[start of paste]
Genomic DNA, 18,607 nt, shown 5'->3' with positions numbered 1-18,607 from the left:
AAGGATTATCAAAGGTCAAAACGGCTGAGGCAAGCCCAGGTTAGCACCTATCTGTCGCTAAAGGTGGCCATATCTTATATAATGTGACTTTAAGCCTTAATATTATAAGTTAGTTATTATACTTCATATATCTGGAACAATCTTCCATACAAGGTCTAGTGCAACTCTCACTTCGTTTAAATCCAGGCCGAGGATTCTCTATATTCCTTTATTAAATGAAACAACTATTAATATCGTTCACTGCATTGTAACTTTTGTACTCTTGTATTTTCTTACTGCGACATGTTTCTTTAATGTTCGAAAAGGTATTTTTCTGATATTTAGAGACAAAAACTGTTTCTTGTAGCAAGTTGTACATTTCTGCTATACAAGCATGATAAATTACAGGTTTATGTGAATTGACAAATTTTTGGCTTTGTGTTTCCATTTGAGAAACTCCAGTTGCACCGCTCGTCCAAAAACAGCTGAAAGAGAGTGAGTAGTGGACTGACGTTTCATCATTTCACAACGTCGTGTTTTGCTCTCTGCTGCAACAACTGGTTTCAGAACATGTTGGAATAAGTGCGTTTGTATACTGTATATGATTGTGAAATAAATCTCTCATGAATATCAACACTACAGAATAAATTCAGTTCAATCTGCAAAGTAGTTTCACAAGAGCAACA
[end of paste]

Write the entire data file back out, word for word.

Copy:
Genomic DNA, 18,607 nt, shown 5'->3' with positions numbered 1-18,607 from the left:
AAGGATTATCAAAGGTCAAAACGGCTGAGGCAAGCCCAGGTTAGCACCTATCTGTCGCTAAAGGTGGCCATATCTTATATAATGTGACTTTAAGCCTTAATATTATAAGTTAGTTATTATACTTCATATATCTGGAACAATCTTCCATACAAGGTCTAGTGCAACTCTCACTTCGTTTAAATCCAGGCCGAGGATTCTCTATATTCCTTTATTAAATGAAACAACTATTAATATCGTTCACTGCATTGTAACTTTTGTACTCTTGTATTTTCTTACTGCGACATGTTTCTTTAATGTTCGAAAAGGTATTTTTCTGATATTTAGAGACAAAAACTGTTTCTTGTAGCAAGTTGTACATTTCTGCTATACAAGCATGATAAATTACAGGTTTATGTGAATTGACAAATTTTTGGCTTTGTGTTTCCATTTGAGAAACTCCAGTTGCACCGCTCGTCCAAAAACAGCTGAAAGAGAGTGAGTAGTGGACTGACGTTTCATCATTTCACAACGTCGTGTTTTGCTCTCTGCTGCAACAACTGGTTTCAGAACATGTTGGAATAAGTGCGTTTGTATACTGTATATGATTGTGAAATAAATCTCTCATGAATATCAACACTACAGAATAAATTCAGTTCAATCTGCAAAGTAGTTTCACAAGAGCAACA